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B.C. First Nation schools struggle with pandemic attendance

First Nation communities across B.C. are juggling COVID-19 concerns while trying to keep youth educated and engaged in school.

Underserved Indigenous students across British Columbia are at risk of falling through the cracks as schools and families are overwhelmed by pandemic restrictions, say teachers and community leaders.

In one community on Vancouver Island, enrolment has plummeted by 60 per cent to 80 students from the 198 students that normally attend.

“The teachers are doing the best they can in the situation, and they came up with a lot of creative solutions in our community, but there were some kids that didn’t have any WiFi,” says counsellor Samantha Etzel of the ȽÁU, WELṈEW̱ Tribal School.

“When you talk about privilege, that is what it is. We have people living in our communities that are living in poverty.”

Glacier Media spoke with education experts, community leaders and former First Nation chiefs across the province to understand the issues they’re currently struggling with when schooling children. From challenges with technology to a lack of literacy in families, many fear students could fall behind their B.C. peers.

On top of everything, many families are coping with the anxiety that COVID-19 could run through multi-generational homes at any time.

"A lot of our kids never came back because of the Omicron virus and parents just being scared about that. As well, we've had lots of teachers (and) students sick," says Etzel. 

"It's been overwhelming for staff and students and families," she says. "Being able to navigate this new way of being, and navigating learning how to get online — all of their schedules around Zoom calls. The teachers being able to do that online was a lot of work."

Last school year, the school adopted a hybrid model, balancing in-class and remote learning. This year, they opted not to are taking things week-by-week and watching attendance closely. 

"It's scary because you know last year if we had students not coming to school, they're not up to where they're supposed to be just from being at home last year," says Etzel.

Tsawout First Nation Coun. Allan Claxton says he's concerned that the pandemic will undo progress to get more Indigenous students into higher education.

"I am always concerned that the kids will start falling behind and give up because of COVID-19," says Claxton. "Education has been on the rise in our First Nation for many years now, and it is very encouraging because we are starting to get lawyers and nurses. It's very positive. We don't want to have (a) COVID effect. We want to keep moving forward in a positive and healthy way."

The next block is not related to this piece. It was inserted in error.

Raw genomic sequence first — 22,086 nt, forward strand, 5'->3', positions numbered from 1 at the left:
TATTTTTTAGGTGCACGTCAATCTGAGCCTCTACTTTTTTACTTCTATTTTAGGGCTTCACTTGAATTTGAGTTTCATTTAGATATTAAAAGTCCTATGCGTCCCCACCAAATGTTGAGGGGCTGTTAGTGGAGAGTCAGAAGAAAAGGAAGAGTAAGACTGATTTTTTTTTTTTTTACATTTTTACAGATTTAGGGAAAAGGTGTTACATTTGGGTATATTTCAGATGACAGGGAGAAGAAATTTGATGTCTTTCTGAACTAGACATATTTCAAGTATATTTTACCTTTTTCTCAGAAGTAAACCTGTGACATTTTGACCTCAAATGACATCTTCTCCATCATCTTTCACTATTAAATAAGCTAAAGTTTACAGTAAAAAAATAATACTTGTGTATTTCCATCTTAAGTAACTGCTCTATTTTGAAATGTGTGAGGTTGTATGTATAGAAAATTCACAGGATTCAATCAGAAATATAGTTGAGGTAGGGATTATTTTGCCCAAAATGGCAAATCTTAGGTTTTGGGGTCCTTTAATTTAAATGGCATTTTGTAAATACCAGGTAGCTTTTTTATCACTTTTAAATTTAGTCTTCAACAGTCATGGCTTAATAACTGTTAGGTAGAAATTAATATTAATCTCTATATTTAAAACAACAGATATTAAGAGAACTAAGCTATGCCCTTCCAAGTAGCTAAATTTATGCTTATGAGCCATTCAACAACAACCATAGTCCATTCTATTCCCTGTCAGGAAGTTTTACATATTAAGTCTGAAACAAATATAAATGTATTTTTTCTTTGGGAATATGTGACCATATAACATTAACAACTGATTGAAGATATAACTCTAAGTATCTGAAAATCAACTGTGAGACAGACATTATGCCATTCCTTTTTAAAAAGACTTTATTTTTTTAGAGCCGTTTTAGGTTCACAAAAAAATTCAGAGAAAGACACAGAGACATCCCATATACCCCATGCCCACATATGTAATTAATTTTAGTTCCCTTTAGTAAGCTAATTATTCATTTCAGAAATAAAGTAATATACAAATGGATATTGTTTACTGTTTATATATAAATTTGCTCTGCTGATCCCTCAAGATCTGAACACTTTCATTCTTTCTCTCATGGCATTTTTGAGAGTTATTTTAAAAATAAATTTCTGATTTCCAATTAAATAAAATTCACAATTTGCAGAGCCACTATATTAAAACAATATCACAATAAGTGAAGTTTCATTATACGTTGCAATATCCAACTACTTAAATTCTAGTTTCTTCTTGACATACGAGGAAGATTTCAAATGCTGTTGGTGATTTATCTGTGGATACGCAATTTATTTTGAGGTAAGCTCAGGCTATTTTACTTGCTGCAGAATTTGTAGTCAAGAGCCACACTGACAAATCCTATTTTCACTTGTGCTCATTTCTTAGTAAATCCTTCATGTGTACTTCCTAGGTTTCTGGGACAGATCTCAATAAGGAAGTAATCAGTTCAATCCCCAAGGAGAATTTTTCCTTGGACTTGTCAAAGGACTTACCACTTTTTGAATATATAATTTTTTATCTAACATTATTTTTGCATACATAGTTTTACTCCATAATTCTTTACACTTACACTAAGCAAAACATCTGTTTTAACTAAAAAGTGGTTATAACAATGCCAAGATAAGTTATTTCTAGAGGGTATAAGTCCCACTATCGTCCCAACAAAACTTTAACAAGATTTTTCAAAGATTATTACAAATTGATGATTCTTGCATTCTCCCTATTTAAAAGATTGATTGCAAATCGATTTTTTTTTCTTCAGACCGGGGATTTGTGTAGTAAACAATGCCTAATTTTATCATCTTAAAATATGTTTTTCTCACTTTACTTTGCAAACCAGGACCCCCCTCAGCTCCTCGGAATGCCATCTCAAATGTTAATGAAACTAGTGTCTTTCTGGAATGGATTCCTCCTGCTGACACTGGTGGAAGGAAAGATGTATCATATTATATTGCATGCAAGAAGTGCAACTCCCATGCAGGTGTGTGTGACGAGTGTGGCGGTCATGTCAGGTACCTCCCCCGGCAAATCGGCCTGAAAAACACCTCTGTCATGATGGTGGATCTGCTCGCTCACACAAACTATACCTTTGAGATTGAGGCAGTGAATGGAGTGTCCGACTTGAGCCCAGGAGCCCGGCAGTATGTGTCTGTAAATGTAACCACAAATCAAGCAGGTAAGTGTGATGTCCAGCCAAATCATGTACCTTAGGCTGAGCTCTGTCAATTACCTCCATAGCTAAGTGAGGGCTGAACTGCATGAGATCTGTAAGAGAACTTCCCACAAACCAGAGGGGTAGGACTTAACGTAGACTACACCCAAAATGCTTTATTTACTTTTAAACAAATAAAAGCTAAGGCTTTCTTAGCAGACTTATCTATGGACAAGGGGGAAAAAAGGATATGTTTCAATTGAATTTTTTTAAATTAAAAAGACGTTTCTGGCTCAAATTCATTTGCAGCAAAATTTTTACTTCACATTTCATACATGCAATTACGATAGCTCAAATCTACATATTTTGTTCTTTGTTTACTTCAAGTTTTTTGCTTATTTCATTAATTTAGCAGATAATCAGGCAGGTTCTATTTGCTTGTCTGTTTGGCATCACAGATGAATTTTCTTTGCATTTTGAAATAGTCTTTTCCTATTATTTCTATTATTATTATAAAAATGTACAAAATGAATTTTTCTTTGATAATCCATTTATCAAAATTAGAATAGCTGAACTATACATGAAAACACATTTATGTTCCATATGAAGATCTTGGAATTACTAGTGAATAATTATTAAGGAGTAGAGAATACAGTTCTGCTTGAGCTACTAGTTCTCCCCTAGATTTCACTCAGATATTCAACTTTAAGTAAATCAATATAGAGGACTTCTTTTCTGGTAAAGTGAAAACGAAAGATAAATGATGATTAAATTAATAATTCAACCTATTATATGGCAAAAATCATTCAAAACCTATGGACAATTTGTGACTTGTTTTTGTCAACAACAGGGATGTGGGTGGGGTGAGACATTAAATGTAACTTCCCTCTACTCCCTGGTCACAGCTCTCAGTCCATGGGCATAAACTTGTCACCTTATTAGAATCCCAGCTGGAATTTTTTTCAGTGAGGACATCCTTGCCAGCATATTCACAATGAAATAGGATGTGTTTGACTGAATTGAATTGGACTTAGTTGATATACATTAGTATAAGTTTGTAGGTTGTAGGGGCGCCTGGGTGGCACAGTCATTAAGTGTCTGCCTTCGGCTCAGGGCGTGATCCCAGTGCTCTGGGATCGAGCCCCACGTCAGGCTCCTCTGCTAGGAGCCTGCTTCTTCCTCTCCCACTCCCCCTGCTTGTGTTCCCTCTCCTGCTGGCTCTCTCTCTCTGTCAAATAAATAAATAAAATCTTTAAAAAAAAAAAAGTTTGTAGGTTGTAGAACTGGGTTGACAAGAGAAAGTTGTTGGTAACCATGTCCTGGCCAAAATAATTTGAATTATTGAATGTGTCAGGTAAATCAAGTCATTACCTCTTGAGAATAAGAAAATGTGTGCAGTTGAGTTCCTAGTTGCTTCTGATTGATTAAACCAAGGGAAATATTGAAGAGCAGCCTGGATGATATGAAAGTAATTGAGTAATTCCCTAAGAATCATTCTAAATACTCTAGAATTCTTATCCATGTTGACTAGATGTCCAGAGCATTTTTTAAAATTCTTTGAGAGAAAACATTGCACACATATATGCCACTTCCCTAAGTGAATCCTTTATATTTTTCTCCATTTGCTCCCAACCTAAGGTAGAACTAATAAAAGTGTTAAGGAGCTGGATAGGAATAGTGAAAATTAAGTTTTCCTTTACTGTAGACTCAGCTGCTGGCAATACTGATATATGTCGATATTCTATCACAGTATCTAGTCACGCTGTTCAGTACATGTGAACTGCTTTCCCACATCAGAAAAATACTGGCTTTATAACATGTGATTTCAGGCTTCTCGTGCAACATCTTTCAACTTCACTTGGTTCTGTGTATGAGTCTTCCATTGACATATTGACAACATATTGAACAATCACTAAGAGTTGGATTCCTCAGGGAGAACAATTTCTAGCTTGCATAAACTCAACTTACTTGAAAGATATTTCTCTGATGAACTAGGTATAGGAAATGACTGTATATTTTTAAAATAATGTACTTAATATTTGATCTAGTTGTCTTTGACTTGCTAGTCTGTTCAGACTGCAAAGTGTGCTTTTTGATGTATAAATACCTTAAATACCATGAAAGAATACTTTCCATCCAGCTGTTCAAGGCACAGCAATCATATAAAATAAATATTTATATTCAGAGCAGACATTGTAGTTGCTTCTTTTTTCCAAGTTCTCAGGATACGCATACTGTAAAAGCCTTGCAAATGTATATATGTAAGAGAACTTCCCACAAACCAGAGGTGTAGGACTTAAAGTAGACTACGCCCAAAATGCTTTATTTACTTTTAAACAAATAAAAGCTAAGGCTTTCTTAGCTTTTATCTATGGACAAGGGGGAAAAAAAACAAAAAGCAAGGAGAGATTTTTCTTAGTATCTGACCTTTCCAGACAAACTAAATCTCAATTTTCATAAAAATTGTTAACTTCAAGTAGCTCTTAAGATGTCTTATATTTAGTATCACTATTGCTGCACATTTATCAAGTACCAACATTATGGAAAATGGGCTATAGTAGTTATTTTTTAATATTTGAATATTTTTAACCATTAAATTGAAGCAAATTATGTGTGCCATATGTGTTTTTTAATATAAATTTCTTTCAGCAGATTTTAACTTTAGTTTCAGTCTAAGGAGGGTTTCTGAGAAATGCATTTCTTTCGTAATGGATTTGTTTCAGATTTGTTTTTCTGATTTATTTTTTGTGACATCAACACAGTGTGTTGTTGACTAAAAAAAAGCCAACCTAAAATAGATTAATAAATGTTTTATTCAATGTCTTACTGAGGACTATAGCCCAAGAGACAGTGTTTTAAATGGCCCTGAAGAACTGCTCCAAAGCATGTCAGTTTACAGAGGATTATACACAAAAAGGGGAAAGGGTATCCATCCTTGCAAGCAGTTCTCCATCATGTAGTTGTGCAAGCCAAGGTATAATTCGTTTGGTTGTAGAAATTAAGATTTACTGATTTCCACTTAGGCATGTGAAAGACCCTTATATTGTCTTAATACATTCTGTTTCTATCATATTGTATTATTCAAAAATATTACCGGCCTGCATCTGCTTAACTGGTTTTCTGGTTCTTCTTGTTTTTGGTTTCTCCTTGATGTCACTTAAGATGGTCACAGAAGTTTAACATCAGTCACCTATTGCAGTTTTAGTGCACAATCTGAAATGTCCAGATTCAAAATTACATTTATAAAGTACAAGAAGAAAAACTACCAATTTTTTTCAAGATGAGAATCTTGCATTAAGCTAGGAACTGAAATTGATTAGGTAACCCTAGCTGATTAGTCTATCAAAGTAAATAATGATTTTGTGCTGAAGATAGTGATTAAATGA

Claxton says one of the biggest hurdles is keeping children engaged and disciplined to commit to online learning. 

"A lot of our parents aren't educated enough to be able to help the kids at home with their difficulties of learning. (They are) only there to support, so it is much better if we can have school in-person," he says.

Etzel agrees and believes the tribal school will soon return to a hybrid model.

"I feel like we are kind of failing them because we can't get to them to make sure they have their education. But, then again, it's not us failing them — it's COVID and the environment and everything else," she says. 

Towards the Nicola River, the Shackan Indian Band was displaced from their homes, school and land following an atmospheric river and mass flooding that wiped out sections of their community.

"As we all know, our Indigenous populations are extremely vulnerable, so sending them back into the school settings (is) risky and scary for everybody — teachers included," says Lenora Star, the Shackan Indian Band community wellness manager.

Students from both the Shackan Indian Band and the ȽÁU, WELṈEW̱ Tribal School were given electronic devices for at-home learning, such as tablets and Chromebooks. 

Star says the community is working to ensure all children, who she calls the future leaders of their communities, are supported emotionally, mentally, spiritually and physically. Keeping students motivated and engaged in school is crucial to their overall well-being and mental health.

"It's hard, and so I just hope our students have a lot of support to get through and be successful," says Star. "They don't need a failure. They don't need to have that added stress in their life of a failure at school to compound what they're feeling."